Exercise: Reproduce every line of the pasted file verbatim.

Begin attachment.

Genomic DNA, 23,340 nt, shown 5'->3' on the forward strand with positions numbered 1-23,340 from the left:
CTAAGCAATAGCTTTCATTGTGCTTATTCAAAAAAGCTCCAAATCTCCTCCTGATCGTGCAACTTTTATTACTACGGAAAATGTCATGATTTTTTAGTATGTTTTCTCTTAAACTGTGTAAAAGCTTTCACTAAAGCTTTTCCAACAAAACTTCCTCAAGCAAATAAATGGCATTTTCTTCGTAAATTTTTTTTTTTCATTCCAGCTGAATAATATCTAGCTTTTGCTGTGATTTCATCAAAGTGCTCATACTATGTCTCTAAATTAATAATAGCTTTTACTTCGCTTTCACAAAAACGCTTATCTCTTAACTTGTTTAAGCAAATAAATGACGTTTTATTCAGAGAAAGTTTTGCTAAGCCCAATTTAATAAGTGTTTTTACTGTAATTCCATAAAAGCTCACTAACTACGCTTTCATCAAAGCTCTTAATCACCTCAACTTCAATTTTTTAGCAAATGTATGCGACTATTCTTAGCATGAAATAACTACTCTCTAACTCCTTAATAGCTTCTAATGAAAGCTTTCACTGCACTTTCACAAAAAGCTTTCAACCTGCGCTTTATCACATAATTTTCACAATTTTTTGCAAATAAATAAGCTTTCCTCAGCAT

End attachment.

Genomic DNA, 23,340 nt, shown 5'->3' on the forward strand with positions numbered 1-23,340 from the left:
CTAAGCAATAGCTTTCATTGTGCTTATTCAAAAAAGCTCCAAATCTCCTCCTGATCGTGCAACTTTTATTACTACGGAAAATGTCATGATTTTTTAGTATGTTTTCTCTTAAACTGTGTAAAAGCTTTCACTAAAGCTTTTCCAACAAAACTTCCTCAAGCAAATAAATGGCATTTTCTTCGTAAATTTTTTTTTTTCATTCCAGCTGAATAATATCTAGCTTTTGCTGTGATTTCATCAAAGTGCTCATACTATGTCTCTAAATTAATAATAGCTTTTACTTCGCTTTCACAAAAACGCTTATCTCTTAACTTGTTTAAGCAAATAAATGACGTTTTATTCAGAGAAAGTTTTGCTAAGCCCAATTTAATAAGTGTTTTTACTGTAATTCCATAAAAGCTCACTAACTACGCTTTCATCAAAGCTCTTAATCACCTCAACTTCAATTTTTTAGCAAATGTATGCGACTATTCTTAGCATGAAATAACTACTCTCTAACTCCTTAATAGCTTCTAATGAAAGCTTTCACTGCACTTTCACAAAAAGCTTTCAACCTGCGCTTTATCACATAATTTTCACAATTTTTTGCAAATAAATAAGCTTTCCTCAGCAT